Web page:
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Teaching English but Learning Spanish

Moving to Spain, I expected I would be speaking Spanish all the time even though I would be teaching English. However, I've found that you have to go out of your way to really try to learn and speak Spanish. Maybe it's because Madrid is such an international city or maybe it's because I live with Americans and hang out with a lot of CIEE people and maybe it's because I should only be speaking English at schools and my private lessons.. Maybe a little bit of everything.

 

Your schools tell you that you shouldn't let the kids know you speak Spanish because if they do, they're more likely the speak Spanish to you if they're having difficulties. However, if the students think you don't speak any Spanish, they are forced to try to use circumlocution to try to explain what they mean in English, which gets them using their vocabulary they already know. Totally makes sense. I had to do this in my Spanish classes and as frustrating as it was, I get the point now being on the other side. I do help them every now and again, but I do find it super entertaining when the kids hear me speaking Spanish to other teachers and they ask me if I know Spanish, but they believe me when I say no!

Don't get me wrong, I love the people I live with and love all my American friends and teaching English, but sometimes, I feel as though I really don't speak Spanish as much as I thought. There are plenty of resources to change this of course, so I decided to compile a list of apps and activities in order to inspire and motivate myself and inform other people of the things they can do.

1. Podcasts: Español Automático

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With a 50 minute commute on the metro, this is an easy and convenient way to get some Spanish in and work on your listening skills. I'm usually listening to music or a podcast anyway, so I try to make it a goal to listen to these 25-30 minute podcasts once or twice a week. The host, Karo Martinez, also has a website where she offers transcripts of the pod, resources and even classes to help you with your Spanish. Her goal is to help people speak in a more natural and fluid way. She speaks really clearly and recommends habits while discussing a variety of topics.

 

2. Netflix Shows

We all binge-watch. Sometimes escaping reality and sitting in your room for the whole day is very much needed because I do have to remind myself that I live here, and somedays I need some American culture. But instead of turning to a show that you've already seen or watching something in English, watch a Spanish show! I recommend Cable Girls or "Chicas del Cable." It's a show — not dubbed in Spanish — that takes place in Madrid (how perfect) in the late 1920s and about four women who meet working at a Telephone company as operators and their crazy storylines: there's love, friendship, revenge, murder. The classic recipe for a drama. I watch it in Spanish with subtitles and cannot stop watching it.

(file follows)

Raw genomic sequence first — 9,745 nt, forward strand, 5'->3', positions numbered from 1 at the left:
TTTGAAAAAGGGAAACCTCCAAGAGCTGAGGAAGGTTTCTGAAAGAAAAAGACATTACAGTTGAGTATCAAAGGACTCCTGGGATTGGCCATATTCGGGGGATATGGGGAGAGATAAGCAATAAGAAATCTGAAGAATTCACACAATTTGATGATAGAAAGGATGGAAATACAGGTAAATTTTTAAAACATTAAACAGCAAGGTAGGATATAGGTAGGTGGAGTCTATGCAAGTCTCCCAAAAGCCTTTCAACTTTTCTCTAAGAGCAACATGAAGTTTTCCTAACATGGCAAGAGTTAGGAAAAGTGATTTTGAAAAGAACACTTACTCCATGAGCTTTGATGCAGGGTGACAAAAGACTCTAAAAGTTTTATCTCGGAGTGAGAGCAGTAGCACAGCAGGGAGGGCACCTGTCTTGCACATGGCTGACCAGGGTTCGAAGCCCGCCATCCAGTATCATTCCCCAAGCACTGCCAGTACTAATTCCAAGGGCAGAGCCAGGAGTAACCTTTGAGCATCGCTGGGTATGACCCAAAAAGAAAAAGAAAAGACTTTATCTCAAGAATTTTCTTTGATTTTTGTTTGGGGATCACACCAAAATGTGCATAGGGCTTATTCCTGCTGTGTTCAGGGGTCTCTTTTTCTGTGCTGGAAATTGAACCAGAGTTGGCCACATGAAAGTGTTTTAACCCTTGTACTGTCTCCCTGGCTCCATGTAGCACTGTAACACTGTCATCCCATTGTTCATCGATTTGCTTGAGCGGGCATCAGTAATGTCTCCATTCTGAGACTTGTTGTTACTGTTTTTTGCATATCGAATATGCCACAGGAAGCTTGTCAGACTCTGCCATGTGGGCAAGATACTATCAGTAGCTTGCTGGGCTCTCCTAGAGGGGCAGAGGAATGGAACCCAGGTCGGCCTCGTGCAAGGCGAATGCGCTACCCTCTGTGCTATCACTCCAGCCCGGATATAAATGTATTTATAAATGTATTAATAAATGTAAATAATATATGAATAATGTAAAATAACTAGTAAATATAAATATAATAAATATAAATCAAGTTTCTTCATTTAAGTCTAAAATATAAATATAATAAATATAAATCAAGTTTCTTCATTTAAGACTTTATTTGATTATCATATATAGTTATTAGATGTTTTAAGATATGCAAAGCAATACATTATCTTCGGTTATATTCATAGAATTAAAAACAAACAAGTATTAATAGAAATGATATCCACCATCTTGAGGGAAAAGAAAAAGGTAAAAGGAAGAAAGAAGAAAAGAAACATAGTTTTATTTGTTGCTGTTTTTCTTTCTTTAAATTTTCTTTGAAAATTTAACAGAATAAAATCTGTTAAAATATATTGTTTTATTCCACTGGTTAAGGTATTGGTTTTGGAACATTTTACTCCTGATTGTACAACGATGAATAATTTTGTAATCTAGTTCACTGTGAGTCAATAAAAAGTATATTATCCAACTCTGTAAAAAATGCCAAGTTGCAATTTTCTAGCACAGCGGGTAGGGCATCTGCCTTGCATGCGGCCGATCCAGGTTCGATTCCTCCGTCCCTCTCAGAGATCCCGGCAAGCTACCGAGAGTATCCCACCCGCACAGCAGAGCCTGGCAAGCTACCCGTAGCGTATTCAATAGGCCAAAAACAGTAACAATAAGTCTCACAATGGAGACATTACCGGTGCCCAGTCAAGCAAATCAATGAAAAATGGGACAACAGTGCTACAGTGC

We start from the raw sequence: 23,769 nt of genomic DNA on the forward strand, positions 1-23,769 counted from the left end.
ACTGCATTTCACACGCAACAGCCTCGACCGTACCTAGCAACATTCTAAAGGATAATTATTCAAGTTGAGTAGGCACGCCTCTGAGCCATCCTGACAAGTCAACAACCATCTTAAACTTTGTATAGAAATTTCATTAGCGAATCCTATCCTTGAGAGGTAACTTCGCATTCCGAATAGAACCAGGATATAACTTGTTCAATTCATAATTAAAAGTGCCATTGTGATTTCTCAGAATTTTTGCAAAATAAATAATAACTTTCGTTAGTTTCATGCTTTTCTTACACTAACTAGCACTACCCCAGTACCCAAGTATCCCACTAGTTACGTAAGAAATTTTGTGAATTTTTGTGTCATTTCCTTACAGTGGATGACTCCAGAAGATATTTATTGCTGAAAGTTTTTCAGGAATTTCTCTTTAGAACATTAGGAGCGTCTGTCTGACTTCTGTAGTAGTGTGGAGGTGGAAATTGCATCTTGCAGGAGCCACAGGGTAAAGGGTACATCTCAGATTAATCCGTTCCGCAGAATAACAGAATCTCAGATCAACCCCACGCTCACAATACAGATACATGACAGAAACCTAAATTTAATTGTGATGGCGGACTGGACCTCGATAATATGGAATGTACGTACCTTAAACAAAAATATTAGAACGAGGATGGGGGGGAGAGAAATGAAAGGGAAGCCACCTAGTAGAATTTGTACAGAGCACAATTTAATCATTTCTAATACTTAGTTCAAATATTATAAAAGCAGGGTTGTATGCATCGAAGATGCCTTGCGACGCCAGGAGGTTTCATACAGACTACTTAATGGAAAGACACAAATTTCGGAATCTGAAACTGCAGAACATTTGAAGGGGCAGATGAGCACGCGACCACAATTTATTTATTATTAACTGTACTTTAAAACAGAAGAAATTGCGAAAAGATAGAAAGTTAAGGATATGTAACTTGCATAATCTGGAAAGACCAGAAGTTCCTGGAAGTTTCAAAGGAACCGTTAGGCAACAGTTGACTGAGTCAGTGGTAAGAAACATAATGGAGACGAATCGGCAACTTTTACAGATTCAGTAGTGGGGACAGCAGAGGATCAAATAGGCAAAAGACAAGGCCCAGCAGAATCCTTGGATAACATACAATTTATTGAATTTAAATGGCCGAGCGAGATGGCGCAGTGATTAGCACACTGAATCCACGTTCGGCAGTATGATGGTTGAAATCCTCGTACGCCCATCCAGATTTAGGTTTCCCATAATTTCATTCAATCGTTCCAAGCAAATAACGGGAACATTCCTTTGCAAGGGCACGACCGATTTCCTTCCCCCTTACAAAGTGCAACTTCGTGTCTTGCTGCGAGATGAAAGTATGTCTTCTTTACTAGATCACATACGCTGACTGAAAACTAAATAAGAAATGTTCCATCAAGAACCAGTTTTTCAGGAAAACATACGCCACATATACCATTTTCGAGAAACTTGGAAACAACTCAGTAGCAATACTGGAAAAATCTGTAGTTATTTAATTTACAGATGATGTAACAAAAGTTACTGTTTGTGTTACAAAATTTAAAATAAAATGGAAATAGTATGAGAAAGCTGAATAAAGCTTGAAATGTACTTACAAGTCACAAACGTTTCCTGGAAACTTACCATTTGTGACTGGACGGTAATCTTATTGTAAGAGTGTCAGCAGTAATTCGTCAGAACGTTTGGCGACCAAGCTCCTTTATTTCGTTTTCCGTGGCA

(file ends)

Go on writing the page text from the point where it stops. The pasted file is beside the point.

3. Tandem: iPhone App

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So intercambios can be a great way to meet people and there's a million you can go to. It can be a bit overwhelming and the few that I've been to, people tend to hear you speaking English and flock to you. I've met some great people from all over the world, but I always end up speaking English. Tandem is a language exchange app where you can practice speaking any language with native speakers. Some people choose to video chat, but I recommend posting that you are looking to practice in person. (You can set your location) so you can guarantee you'll be talking to people within your city limits. The one-on-one setting I find better to practice and improve.

 

4. Tus Clases Particulares

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Just as I teach private english classes, there are private classes in Spanish. These will usually cost 15-25 euro per hour and classes can vary from conversational to more formal one-on-one classes but if you're really committed to learning Spanish, this is a great way to guarantee Spanish learning.

 

5. Meetup

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Meetup is not only a great language resource but also a great way to find your tribe in Madrid. They have a bunch of meet-ups focused on area of interests but also have intercambios listed. Interested in something? Try meeting up with a group and see if there's any people you can practice Spanish with while doing something you love!

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